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Opinions Fri, 21 Feb 2014

It Will Be A Sin If Mahama Doesn’t Do This

If our leaders are looking for ideas on how to move our country, here is one.

On a visit to Lake Bosomtwi, the first and only time in my life so far, I couldn’t but imagine a boardwalk going around the lake, all 20 miles of it, for an annual marathon. I do not know of any marathon ran around a lake the way I envision this. If there is a marathon like the way I see this, at least this will be among a few in the world if we manage to make this come true.

The boardwalk as I see it will be near the beach but over the water. It will be wide enough for a marathon and long enough for at least a 20 mile run. It could be made a 30 mile run or anywhere in between by constructing a 10 mile trail or transitioning an existing nearby street to the board for the purpose of the marathon. We can put boardwalks across the lake to make it possible for people to be able to run 1, 5, 10 or 15 miles if they choose to rather than go all the way around. If we do this, we can have one big annual marathon or one big one and a smaller one later in the year considering that our climate allows for it. This will boost tourism tremendously.

Talking about tourism, everyone knows the enormous benefit that it provides. It is money that comes into a community that does not leave. State of Florida in the United States is heavily dependent on tourism. The State of New York launched its “I love New York” advertising campaign that was so successful that other states continue to emulate it. Jamaica has nothing to offer but tourism and they do fine with it. We continue to offer the same thing that we have been offering to tourists since the days when African Americans came to find their roots: walking along High Street, visiting the Arts Council, visiting our Castles, and “dodging feces” along our beaches, as I have seen it put on the internet.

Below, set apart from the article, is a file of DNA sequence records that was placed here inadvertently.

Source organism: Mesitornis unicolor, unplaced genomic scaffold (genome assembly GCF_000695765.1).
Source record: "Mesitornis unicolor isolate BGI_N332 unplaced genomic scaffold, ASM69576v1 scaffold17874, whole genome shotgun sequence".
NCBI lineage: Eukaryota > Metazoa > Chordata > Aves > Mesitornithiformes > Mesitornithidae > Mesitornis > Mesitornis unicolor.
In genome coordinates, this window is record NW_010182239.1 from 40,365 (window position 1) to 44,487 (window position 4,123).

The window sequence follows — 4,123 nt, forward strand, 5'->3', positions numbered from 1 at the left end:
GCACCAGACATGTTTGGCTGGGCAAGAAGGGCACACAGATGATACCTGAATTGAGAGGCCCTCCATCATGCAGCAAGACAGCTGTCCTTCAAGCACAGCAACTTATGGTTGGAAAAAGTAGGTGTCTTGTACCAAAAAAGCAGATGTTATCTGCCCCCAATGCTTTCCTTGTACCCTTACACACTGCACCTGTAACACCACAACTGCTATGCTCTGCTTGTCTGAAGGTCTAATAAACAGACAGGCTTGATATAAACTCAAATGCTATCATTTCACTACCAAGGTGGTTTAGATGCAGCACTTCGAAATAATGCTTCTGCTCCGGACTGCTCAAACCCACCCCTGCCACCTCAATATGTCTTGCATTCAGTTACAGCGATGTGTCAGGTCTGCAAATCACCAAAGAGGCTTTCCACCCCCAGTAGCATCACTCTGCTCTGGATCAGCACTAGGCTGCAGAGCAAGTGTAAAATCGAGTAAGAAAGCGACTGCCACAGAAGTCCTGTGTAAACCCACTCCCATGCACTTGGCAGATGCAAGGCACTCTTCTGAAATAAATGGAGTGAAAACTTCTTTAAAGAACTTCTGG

Imagine Ghana’s marathon becoming one of the biggest in the world. Running over water will take care of that if not the 20 plus miles. The prize will be a factor too. Runners who don’t come to compete in the marathon may very well make it their life’s dream to run the route of the Ghana marathon. Runners pass it on by word of mouth where the best places to run are. Among other things we won’t be too far from most of the world’s best runners since most of them are Africans.

As far as paying for it and income from it go, we must invest some of the oil money as part of investment in tourism. We could very well get television sponsorship in exchange for covering the event. Most of all, the money that comes in from tourism will be well worth the investment.

This idea of a marathon on boardwalk over Lake Bosomtwi is as much a God-sent as the meteor that created the lake itself. If we are waiting for God to deliver Ghana, maybe this is a way he is doing it. No I am not a prophet or a seer and God didn’t talk to me. It is just a suggestion from little old me.

On the subject of tourism, Can’t we lure the many Ghanaians who are scattered all over the world to come home often as tourists? Do we have to wait for Obroni to come and boost our tourism? I went to Montreal Jazz Festival one time and I was very impressed. We could do something similar to lure our own in the Diaspora.